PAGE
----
Finally Ezra Klein‘s Vox.com has debuted, and the Internet has spoken. Of course, the former Wonkblogger and Washington Post resident celebrity’s move away from legacy media to, essentially a startup, was big news, so anyone interested in new media is watching closely.
Vox Media has been known in recent years for its success in online publishing — because they’re digitally native, they’ve been able to pioneer the art of creating cool-looking “verticals,” relying on a combination CEO and Chairman Jim Bankoff often champions: top-notch talent and the best possible technology.
The seventh of Vox’s properties behind The Verge, Polygon, Eater, SB Nation, Racked and Curbed, Vox.com is a slight departure from the company’s typical paradigm; instead of focusing on sports or food (SB Nation and Eater, respectively), its role is to report and analyze general news. Klein, several of his Post colleagues and other reporters, totaling a 20-person team, were brought in to do explanatory journalism. That is, to provide ongoing resources for understanding the concepts behind news stories, whether they’re politically, financially or culturally focused.
Which brings us to “Vox Cards,” a sort of digital index card akin to how you studied for college exams. The cards take big topics like the Affordable Care Act, Bitcoin, global warming, immigration reform and my favorite — “Congressional dysfunction” — and break them down into 20 or so simple questions and answers that hopefully help readers understand the why it matters aspect of the news. Vox Cards are linked to in articles, which include “highlighted” words. Basically, Vox Cards help you digest the “vegetables” of current events in a slideshow form.
Vox.com admits the site is very much still a work in progress on its welcome blog post (“We’re launching this fast for one simple reason: there is no better way to figure out the best way to do explanatory journalism on the web than to do explanatory journalism on the web,” Klein, Melissa Bell and Matt Yglesias wrote), but to me, it looks pretty good for a first launch. Yes, the content is skewed heavily toward politics now, but the site is clean and pretty, which makes some editorial oversights forgivable.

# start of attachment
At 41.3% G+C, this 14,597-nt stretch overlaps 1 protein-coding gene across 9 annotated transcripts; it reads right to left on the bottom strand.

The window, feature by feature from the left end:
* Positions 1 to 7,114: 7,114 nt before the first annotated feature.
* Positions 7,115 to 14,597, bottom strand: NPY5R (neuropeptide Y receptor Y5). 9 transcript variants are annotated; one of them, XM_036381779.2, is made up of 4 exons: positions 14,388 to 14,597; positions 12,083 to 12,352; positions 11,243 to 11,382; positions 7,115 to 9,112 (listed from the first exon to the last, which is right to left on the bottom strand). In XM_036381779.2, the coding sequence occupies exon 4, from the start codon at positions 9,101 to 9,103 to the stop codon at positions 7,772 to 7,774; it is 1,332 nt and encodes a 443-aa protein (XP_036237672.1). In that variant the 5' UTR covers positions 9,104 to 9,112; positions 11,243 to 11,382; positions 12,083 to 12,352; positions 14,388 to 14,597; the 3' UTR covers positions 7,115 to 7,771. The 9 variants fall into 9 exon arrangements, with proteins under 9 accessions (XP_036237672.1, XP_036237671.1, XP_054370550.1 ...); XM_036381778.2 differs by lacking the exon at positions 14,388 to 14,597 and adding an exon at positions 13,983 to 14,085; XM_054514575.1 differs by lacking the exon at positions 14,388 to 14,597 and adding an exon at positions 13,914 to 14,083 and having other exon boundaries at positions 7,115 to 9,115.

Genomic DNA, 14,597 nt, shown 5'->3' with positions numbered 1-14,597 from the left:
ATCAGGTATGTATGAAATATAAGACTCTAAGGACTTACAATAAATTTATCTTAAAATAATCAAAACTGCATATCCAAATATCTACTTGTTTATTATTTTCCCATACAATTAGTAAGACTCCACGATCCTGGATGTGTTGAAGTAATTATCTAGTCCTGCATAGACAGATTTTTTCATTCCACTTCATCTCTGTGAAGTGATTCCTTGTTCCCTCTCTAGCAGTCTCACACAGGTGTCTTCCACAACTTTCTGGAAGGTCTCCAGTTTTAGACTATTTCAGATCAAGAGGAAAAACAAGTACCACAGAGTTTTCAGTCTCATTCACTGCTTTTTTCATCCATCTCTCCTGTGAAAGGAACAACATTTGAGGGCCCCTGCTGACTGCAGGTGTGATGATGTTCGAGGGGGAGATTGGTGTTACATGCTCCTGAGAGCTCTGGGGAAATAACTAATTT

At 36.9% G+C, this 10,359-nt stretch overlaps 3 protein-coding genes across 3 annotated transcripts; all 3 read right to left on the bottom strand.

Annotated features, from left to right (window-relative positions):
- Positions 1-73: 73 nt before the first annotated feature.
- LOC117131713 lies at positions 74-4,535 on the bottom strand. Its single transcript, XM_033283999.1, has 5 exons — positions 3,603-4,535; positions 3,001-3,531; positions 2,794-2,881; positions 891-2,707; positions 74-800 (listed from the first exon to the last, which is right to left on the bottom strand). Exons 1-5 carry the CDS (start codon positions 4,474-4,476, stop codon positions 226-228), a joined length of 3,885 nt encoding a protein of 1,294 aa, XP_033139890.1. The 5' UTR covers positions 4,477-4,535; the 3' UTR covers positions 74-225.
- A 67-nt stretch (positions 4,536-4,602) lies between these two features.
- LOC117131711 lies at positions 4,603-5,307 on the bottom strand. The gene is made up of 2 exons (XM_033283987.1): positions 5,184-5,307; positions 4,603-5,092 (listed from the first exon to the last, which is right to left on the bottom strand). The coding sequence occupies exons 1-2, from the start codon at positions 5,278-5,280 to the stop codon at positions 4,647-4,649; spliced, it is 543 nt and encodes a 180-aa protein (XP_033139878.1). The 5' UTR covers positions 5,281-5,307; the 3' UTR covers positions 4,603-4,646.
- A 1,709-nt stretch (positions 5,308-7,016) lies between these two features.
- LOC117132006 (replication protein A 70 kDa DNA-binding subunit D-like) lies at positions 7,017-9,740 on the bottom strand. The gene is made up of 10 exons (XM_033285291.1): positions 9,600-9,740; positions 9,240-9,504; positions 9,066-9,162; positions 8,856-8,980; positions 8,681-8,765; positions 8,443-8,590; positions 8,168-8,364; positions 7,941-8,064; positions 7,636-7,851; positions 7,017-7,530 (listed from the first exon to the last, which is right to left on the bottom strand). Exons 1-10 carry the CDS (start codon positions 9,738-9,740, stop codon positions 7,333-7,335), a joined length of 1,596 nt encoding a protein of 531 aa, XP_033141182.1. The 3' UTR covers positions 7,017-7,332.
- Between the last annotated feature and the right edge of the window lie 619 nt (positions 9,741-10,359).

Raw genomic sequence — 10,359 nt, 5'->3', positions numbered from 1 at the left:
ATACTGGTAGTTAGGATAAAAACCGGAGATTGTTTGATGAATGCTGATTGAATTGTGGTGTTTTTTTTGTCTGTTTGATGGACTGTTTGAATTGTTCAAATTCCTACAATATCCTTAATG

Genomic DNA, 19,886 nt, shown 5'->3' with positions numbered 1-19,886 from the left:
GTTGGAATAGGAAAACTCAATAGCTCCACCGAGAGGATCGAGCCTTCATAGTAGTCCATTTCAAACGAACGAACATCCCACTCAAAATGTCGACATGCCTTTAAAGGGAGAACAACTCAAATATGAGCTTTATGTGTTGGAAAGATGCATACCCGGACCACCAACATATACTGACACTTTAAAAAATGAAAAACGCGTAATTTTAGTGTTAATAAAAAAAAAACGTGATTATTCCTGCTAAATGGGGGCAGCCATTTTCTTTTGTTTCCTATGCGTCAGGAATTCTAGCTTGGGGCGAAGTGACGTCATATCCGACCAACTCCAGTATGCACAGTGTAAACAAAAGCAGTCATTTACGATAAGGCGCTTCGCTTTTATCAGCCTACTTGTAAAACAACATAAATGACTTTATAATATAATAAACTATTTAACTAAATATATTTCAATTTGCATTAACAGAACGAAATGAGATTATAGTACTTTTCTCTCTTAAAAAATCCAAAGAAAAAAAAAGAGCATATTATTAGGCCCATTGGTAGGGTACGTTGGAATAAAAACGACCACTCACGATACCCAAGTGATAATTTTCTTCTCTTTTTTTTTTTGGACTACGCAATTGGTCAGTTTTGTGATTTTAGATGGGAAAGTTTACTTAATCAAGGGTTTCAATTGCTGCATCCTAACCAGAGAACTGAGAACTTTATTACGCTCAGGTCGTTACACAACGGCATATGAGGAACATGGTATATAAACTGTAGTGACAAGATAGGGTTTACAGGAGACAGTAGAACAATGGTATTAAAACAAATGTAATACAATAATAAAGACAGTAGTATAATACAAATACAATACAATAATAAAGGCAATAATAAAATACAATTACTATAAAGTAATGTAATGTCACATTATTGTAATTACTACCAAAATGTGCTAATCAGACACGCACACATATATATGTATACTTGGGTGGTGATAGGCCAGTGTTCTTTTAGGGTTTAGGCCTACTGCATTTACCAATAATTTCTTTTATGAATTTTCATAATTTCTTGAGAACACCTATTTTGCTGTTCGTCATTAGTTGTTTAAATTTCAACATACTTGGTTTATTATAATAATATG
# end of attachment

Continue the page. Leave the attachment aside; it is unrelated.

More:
Vox’s Chorus CMS has been praised for its design, functionality and storytelling capabilities by tech geeks and journalists alike. It’s very attractive to legacy journalists who have been limited by the tools available to them. Bell told the New York Times, “The joke is that Chorus is a unicorn with a kitten on its back. People think it is a magical system that fixes everything.” And as Bankoff said to the Times, he uses the technology as an incentive to potential recruits.
But maybe Vox isn’t all it has promised to be — at least not yet. Salon’s Daniel D’Addario wrote that Klein and his team, despite their recent post on “Game of Thrones,” “has no idea how to cover culture … What feels illuminating when applied to public policy can feel lamely reductive when applied to culture,” he said. Right-leaning digital publication The Federalist’s David Harsanyi wrote in a bold piece entitled “How Vox Makes Us Stupid” that even Klein, obligated to fair and balanced journalism, has already editorialized his coverage. Harsanyi says even Vox Cards are guilty of using facts (“evidence,” as Klein calls it) that they deem most important to promote their explanatory journalism.
“I have no doubt Vox will explain the intellectual purity of progressive positions to many liberal readers in a lucid and entertaining way. What it probably won’t do is help anyone with genuine intellectual curiosity “understand the news” any better,” he wrote.
What are your initial thoughts of Vox.com’s coverage? Are we in a golden era of explanatory journalism? What topics would you suggest Vox.com covers in future sets of Vox Cards?
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